Soccer team in a huddle

Kicking the Tires at McLaren

October 30, 2014 by Paul Bauer, Nic Jungkind 0

Oliver Bierhoff got a glimpse of how McLaren is using Big Data to stay competitive in Formula 1 racing.

Two World Champions, one on the track and the other on the pitch, recently came together to compare notes on how Big Data can deliver the decisive difference in their respective sports. At the McLaren Technology Center in Woking, England, Oliver Bierhoff, manager of the German National Football Team, learned how the 12-time Formula One champion is pursuing “the perfect lap” by analyzing live racing data from its cars.

But what does Formula One racing have in common with football? Well, both Formula One and football require a team effort to win. “If I compare it a little bit to the national team, which is a much smaller group than the McLaren Group – about 30 people – you can feel that everybody is working for a goal,” said Bierhoff, who is one of SAP’s most visible sports ambassadors.

The teams also share an ‘unfair advantage’: data support from partner SAP, who works with both McLaren and the German national squad to allow each team’s decision-makers to be as well-informed as possible about key aspects of performance and operations.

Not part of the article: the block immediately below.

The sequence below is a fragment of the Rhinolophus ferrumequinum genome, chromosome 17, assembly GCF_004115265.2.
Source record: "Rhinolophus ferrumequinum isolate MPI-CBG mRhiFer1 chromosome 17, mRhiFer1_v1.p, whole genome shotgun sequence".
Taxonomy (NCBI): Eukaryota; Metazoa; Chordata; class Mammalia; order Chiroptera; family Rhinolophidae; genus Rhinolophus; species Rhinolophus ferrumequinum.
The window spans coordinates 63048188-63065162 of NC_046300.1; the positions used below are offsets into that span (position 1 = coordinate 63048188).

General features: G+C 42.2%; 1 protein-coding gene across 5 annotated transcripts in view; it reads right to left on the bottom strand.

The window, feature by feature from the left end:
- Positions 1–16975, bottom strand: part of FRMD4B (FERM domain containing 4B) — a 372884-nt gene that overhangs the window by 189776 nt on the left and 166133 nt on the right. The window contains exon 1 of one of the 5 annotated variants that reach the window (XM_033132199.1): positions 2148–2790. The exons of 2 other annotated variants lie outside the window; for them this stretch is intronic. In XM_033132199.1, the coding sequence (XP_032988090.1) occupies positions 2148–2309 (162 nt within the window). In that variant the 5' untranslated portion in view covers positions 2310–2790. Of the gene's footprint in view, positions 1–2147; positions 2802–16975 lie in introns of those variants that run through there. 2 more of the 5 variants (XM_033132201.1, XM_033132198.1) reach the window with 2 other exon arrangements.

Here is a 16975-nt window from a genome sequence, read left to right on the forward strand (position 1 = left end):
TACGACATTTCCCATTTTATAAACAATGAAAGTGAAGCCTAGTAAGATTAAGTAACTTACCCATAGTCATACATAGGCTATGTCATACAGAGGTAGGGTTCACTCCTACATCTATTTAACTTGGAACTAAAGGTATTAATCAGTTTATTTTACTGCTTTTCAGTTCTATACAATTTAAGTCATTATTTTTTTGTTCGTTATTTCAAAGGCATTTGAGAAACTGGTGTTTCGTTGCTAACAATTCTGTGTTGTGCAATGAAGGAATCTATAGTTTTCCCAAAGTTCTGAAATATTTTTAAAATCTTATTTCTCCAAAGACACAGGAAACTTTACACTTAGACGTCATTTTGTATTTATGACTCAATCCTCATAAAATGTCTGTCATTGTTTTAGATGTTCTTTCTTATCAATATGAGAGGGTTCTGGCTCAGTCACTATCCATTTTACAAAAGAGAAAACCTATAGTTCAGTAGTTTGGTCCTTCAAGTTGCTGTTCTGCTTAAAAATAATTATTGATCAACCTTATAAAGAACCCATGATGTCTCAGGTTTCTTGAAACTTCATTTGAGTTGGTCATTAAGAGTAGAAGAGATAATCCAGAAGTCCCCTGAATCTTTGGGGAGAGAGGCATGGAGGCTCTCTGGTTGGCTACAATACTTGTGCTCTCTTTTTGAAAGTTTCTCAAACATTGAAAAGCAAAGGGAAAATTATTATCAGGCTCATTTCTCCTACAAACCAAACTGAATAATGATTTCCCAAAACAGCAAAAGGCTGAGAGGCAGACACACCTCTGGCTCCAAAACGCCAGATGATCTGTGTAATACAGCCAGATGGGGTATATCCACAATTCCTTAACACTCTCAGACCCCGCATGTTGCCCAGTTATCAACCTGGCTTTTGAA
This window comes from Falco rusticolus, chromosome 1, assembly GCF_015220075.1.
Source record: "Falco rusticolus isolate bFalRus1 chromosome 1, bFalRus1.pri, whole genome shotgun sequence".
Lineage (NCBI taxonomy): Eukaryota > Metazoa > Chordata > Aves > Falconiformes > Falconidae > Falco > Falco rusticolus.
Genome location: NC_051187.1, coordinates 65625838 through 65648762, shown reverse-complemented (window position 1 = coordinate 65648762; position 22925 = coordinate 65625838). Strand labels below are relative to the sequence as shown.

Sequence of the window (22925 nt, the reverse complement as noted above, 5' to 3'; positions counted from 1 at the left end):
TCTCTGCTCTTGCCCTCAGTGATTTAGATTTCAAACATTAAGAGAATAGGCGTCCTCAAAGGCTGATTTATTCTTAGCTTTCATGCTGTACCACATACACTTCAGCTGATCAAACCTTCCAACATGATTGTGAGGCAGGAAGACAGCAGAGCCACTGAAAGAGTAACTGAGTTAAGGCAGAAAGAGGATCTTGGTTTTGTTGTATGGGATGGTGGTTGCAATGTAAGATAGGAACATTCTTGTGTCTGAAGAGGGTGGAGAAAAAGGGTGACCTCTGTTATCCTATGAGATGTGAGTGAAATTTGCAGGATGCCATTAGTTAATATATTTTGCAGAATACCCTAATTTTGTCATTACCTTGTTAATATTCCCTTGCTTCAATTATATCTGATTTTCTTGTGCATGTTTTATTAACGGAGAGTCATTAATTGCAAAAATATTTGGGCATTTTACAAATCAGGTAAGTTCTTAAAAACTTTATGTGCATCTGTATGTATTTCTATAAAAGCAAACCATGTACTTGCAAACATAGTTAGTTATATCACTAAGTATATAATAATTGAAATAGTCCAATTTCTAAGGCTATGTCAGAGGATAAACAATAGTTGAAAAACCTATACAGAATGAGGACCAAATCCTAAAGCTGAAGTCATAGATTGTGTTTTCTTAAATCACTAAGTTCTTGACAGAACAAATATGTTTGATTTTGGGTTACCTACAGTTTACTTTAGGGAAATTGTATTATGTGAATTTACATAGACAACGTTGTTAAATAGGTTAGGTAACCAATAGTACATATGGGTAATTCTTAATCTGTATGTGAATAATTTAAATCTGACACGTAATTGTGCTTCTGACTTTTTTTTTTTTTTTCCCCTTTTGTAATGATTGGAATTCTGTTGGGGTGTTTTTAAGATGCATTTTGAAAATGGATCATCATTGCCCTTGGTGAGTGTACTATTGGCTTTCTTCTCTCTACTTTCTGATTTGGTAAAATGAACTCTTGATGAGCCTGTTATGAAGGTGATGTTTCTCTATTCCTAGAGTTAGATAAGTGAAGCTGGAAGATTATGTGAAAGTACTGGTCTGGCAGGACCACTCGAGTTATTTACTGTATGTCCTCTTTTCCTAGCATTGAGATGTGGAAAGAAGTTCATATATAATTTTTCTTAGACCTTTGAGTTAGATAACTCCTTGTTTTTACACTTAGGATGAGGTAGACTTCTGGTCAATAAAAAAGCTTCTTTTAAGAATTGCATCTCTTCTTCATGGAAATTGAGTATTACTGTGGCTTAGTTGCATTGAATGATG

“Being at McLaren gave a great insight into how this very data-based sports business operates and there’s always a great deal to be learned from other organizations’ working methods,” said Bierhoff. “It is incredible how much data they have to work with.”

Unlike in Formula 1, however, football analysts are unable to use data during ‘game play’ to monitor performance. F1 teams make continual fine adjustments to their race strategies in accordance with live data being received from their cars, but in football, learning from data can only be applied pre- and post-match.

Despite that limitation, data analysis is still an immensely valuable tool in football, reckons Bierhoff: Before the game we use it to give feedback to the players: how they practice, their heart rate, or, for example, how far they’ve run in training. “Then post-match we use data to try to understand why the game went in a certain way. It also helps us in the evaluation of certain players.”

In much the same way, then, that McLaren can use data tools to explore fine facets of driver and car performance, so, too, can the German National Team team dissect individual players. Bierhoff looks forward to a time when Big Data can deliver the criteria for a great defender or a great striker.

“One thing I’ve learned from McLaren,” he adds, “is that milliseconds count. I think in football there is still room to become more obsessed with detail.” As the team to beat in the next World Cup, the German National Team manager said he wants to be the first to be the first to use Big Data in his athletic discipline.

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